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There is no doubt that the internet has transformed how to communicate and perform

daily tasks radically. Today, we send e-mails, share files, pay bills, and buy goods while

surrendering personal information online freely. Have you ever taken a step back and

wondered how much of your data is already available on the internet? Or better yet, have you

ever questioned yourself what happens to the personal information you submit online?

Basically, your banking details, contacts, addresses, posts on social media, IP address,

and even the sites you access are all maintained online. You have received a notification from

different companies that you interact with online informing you that they hold this kind of

personal data to improve the services they offer you. In some cases, they expose you to more

targeted and relevant networks all in the name of enhancing your experience online.

However, the fundamental question that needs to be answered is whether this

information used for these stated purposes. This question was answered by the European

Union when the General Data Protection Regulation came into effect on May 2018. Since

this law became effective, how businesses collect, store, and utilize customer data has been

reformed drastically.

However, available data from research inquiries shows that 80 percent of technology

firms and entrepreneurs who are accountable for information privacy at firms operating in

Europe have negligible knowledge or know nothing about the new regulation. Another study

also established that only 20 percent of businesses are convinced that they have complied

with GDPR requirements.

How Do Companies become GDPR Compliant?


Essentially, GDPR requires businesses to ensure that all departments in a firm take a

closer look at the data they collect and how they process it. Some of the measures you can

take to ensure you are on the right path to GDPR compliance include:

Mapping Data

Primarily, identify where all the personal data that your company handles comes from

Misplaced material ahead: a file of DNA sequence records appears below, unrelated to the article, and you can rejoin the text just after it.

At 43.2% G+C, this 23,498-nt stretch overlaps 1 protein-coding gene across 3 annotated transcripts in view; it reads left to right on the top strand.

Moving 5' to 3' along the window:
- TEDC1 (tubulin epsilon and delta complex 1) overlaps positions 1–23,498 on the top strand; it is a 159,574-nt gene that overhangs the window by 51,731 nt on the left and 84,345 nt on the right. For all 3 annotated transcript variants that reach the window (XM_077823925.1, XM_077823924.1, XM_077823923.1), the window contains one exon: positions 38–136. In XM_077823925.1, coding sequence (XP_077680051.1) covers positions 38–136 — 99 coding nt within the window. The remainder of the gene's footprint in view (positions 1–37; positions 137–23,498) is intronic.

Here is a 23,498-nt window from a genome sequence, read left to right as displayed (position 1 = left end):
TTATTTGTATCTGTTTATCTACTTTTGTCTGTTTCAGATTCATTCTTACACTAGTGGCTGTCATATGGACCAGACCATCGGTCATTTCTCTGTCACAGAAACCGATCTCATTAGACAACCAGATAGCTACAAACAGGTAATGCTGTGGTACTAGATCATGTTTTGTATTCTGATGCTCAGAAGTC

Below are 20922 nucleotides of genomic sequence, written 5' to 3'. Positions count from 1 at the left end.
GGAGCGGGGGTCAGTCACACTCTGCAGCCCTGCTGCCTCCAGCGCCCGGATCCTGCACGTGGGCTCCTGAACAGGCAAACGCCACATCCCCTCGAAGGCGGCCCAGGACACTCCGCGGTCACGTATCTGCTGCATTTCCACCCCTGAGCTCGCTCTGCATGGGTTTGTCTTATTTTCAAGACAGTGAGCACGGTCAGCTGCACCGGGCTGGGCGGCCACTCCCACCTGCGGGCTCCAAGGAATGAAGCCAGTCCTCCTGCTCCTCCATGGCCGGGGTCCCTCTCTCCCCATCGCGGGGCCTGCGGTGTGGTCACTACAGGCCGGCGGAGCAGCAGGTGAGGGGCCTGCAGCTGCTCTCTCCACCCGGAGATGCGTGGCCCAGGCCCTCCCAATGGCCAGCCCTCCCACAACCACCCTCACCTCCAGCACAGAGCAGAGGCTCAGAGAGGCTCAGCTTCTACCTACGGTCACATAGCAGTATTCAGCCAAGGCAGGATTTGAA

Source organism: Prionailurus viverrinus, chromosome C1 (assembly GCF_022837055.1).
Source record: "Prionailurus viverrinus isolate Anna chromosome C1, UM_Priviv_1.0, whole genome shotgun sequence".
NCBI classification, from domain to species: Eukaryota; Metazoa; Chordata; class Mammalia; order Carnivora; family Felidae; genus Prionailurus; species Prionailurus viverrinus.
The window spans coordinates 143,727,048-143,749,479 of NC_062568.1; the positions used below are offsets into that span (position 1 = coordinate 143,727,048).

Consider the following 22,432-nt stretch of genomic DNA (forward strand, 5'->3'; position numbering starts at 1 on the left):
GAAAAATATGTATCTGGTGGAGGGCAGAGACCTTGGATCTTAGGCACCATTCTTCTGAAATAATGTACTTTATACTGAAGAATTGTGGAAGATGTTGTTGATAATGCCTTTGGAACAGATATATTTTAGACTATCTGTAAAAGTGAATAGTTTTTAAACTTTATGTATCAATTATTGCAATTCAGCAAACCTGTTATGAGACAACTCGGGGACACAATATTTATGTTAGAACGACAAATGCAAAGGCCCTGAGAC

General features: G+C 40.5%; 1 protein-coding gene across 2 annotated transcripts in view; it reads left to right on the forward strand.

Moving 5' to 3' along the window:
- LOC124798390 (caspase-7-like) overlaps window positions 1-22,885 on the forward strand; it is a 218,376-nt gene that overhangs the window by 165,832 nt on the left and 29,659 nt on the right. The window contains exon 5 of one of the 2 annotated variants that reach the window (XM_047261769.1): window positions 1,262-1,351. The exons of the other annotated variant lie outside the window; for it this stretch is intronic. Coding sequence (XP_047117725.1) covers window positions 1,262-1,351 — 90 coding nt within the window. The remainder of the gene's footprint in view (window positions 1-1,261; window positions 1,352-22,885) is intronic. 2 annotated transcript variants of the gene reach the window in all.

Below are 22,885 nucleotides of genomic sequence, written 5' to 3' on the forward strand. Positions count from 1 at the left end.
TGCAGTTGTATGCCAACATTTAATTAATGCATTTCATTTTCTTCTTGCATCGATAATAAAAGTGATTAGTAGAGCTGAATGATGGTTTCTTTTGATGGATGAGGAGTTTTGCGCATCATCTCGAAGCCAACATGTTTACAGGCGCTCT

and explain the uses of this data clearly. Be aware of where the information is stored, the

entities that have access to it, and identify whether there are any risks to the data.

Identify the Data you need to Maintain

It is not ideal to hold onto information that you do not need. Instead, get rid of any

information that is not important to your business objectives since GDPR advocates for more

disciplined use of personal information.

Implement Security Strategies

Create and apply safeguards across your infrastructure to mitigate any data breaches.

With these safeguards, it becomes easy to detect breaches and notify affected parties as well

as the relevant authorities. Additionally, you need to ensure that third-parties such as

outsourcing services have the appropriate security measures since this law attaches liability

for a data breach for any entity that came into contact with the information in question.

Update your Documentation

With GDPR, website visitors must provide explicit consent to the acquisition and

processing of their information, implied consent, and already-checked boxes do not suffice

anymore. You need to re-evaluate your privacy policy and disclosures and adjust them

accordingly.
Implement Guidelines for Processing Personal Data

The final measure you need to take to ensure that your company is compliant with

GDPR is to put in place procedures for processing the personal information you collect.

Some of the issues to consider in this case include:

How individuals can provide consent legally

The procedure to followed if an individual wants their information removed from all

your platforms

How to transfer a person’s data upon request

The communication strategy in case a data breach is detected

In conclusion, data is a valuable resource in this internet era. Although GDPR

presents a new challenge for businesses to navigate, it also creates new opportunities for

them.

Learn more about GDPR and discover how you can make your company compliant

with this regulation to ensure that your business demonstrates that it values its customers’

privacy beyond necessary legal compliance, practices transparency in relation to handling

client data, and implements updated and advanced ways of dealing with consumer data across

its life cycle.

These aspects represent the opportunities created by GDPR compliance since they are

crucial to any business in cultivating deeper trust and keeping more loyal end-users.